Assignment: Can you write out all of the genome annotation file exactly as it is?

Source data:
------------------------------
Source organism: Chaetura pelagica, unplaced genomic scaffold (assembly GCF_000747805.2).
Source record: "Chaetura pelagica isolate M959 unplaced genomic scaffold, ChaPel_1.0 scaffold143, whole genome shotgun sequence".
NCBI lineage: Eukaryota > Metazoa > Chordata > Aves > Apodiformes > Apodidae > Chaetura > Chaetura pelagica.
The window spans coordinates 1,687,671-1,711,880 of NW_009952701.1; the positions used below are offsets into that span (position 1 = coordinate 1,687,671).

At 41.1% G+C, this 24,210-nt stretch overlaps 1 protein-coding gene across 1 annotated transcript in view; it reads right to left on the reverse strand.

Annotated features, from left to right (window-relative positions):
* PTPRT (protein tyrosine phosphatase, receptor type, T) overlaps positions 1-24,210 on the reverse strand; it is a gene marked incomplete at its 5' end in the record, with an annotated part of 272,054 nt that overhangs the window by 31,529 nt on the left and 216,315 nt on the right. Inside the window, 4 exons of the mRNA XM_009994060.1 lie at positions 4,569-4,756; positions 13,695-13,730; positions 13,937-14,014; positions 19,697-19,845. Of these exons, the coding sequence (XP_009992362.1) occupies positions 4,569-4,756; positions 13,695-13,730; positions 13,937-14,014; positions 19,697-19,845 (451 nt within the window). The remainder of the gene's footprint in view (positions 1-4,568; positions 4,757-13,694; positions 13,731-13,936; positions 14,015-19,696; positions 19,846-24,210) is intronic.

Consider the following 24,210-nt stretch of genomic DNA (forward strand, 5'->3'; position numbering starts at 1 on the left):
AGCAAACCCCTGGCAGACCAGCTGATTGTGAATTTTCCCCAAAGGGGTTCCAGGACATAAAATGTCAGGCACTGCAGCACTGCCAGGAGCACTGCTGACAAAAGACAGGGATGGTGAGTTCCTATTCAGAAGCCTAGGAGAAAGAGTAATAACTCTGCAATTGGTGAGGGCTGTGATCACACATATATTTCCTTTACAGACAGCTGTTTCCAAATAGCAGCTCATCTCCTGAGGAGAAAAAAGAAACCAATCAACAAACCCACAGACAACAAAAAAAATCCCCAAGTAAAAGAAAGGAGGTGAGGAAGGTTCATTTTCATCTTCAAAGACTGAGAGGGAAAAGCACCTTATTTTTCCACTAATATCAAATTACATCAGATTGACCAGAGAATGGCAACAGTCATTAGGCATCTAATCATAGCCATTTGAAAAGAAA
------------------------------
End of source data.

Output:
Source organism: Chaetura pelagica, unplaced genomic scaffold (assembly GCF_000747805.2).
Source record: "Chaetura pelagica isolate M959 unplaced genomic scaffold, ChaPel_1.0 scaffold143, whole genome shotgun sequence".
NCBI lineage: Eukaryota > Metazoa > Chordata > Aves > Apodiformes > Apodidae > Chaetura > Chaetura pelagica.
The window spans coordinates 1,687,671-1,711,880 of NW_009952701.1; the positions used below are offsets into that span (position 1 = coordinate 1,687,671).

At 41.1% G+C, this 24,210-nt stretch overlaps 1 protein-coding gene across 1 annotated transcript in view; it reads right to left on the reverse strand.

Annotated features, from left to right (window-relative positions):
* PTPRT (protein tyrosine phosphatase, receptor type, T) overlaps positions 1-24,210 on the reverse strand; it is a gene marked incomplete at its 5' end in the record, with an annotated part of 272,054 nt that overhangs the window by 31,529 nt on the left and 216,315 nt on the right. Inside the window, 4 exons of the mRNA XM_009994060.1 lie at positions 4,569-4,756; positions 13,695-13,730; positions 13,937-14,014; positions 19,697-19,845. Of these exons, the coding sequence (XP_009992362.1) occupies positions 4,569-4,756; positions 13,695-13,730; positions 13,937-14,014; positions 19,697-19,845 (451 nt within the window). The remainder of the gene's footprint in view (positions 1-4,568; positions 4,757-13,694; positions 13,731-13,936; positions 14,015-19,696; positions 19,846-24,210) is intronic.

Consider the following 24,210-nt stretch of genomic DNA (forward strand, 5'->3'; position numbering starts at 1 on the left):
AGCAAACCCCTGGCAGACCAGCTGATTGTGAATTTTCCCCAAAGGGGTTCCAGGACATAAAATGTCAGGCACTGCAGCACTGCCAGGAGCACTGCTGACAAAAGACAGGGATGGTGAGTTCCTATTCAGAAGCCTAGGAGAAAGAGTAATAACTCTGCAATTGGTGAGGGCTGTGATCACACATATATTTCCTTTACAGACAGCTGTTTCCAAATAGCAGCTCATCTCCTGAGGAGAAAAAAGAAACCAATCAACAAACCCACAGACAACAAAAAAAATCCCCAAGTAAAAGAAAGGAGGTGAGGAAGGTTCATTTTCATCTTCAAAGACTGAGAGGGAAAAGCACCTTATTTTTCCACTAATATCAAATTACATCAGATTGACCAGAGAATGGCAACAGTCATTAGGCATCTAATCATAGCCATTTGAAAAGAAA